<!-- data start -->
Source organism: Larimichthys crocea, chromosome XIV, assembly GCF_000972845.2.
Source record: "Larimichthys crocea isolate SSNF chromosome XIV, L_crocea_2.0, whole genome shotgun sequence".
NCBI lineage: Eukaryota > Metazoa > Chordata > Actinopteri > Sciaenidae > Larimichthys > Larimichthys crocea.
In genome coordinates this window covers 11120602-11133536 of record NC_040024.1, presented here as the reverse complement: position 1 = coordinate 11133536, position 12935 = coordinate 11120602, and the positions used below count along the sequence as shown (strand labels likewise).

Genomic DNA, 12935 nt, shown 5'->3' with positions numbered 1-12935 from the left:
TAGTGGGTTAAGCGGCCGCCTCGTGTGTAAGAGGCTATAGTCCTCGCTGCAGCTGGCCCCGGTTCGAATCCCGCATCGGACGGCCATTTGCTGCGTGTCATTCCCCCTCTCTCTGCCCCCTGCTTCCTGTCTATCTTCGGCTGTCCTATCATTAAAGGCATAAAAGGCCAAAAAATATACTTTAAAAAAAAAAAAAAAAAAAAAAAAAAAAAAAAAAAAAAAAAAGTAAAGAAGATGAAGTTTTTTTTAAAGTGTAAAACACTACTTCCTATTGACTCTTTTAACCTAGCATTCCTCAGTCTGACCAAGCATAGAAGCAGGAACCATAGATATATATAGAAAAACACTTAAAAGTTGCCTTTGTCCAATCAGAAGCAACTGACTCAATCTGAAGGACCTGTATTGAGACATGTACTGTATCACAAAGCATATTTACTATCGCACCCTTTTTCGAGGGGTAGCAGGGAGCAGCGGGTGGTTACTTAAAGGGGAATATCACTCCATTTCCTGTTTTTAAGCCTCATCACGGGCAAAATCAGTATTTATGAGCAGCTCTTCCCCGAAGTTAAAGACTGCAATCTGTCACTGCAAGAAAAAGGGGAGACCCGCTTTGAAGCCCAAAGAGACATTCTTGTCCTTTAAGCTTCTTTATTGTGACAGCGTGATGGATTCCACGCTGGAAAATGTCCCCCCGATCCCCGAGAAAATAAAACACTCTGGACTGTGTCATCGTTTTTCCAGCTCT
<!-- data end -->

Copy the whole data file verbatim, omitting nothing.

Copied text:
Source organism: Larimichthys crocea, chromosome XIV, assembly GCF_000972845.2.
Source record: "Larimichthys crocea isolate SSNF chromosome XIV, L_crocea_2.0, whole genome shotgun sequence".
NCBI lineage: Eukaryota > Metazoa > Chordata > Actinopteri > Sciaenidae > Larimichthys > Larimichthys crocea.
In genome coordinates this window covers 11120602-11133536 of record NC_040024.1, presented here as the reverse complement: position 1 = coordinate 11133536, position 12935 = coordinate 11120602, and the positions used below count along the sequence as shown (strand labels likewise).

Genomic DNA, 12935 nt, shown 5'->3' with positions numbered 1-12935 from the left:
TAGTGGGTTAAGCGGCCGCCTCGTGTGTAAGAGGCTATAGTCCTCGCTGCAGCTGGCCCCGGTTCGAATCCCGCATCGGACGGCCATTTGCTGCGTGTCATTCCCCCTCTCTCTGCCCCCTGCTTCCTGTCTATCTTCGGCTGTCCTATCATTAAAGGCATAAAAGGCCAAAAAATATACTTTAAAAAAAAAAAAAAAAAAAAAAAAAAAAAAAAAAAAAAAAAAGTAAAGAAGATGAAGTTTTTTTTAAAGTGTAAAACACTACTTCCTATTGACTCTTTTAACCTAGCATTCCTCAGTCTGACCAAGCATAGAAGCAGGAACCATAGATATATATAGAAAAACACTTAAAAGTTGCCTTTGTCCAATCAGAAGCAACTGACTCAATCTGAAGGACCTGTATTGAGACATGTACTGTATCACAAAGCATATTTACTATCGCACCCTTTTTCGAGGGGTAGCAGGGAGCAGCGGGTGGTTACTTAAAGGGGAATATCACTCCATTTCCTGTTTTTAAGCCTCATCACGGGCAAAATCAGTATTTATGAGCAGCTCTTCCCCGAAGTTAAAGACTGCAATCTGTCACTGCAAGAAAAAGGGGAGACCCGCTTTGAAGCCCAAAGAGACATTCTTGTCCTTTAAGCTTCTTTATTGTGACAGCGTGATGGATTCCACGCTGGAAAATGTCCCCCCGATCCCCGAGAAAATAAAACACTCTGGACTGTGTCATCGTTTTTCCAGCTCT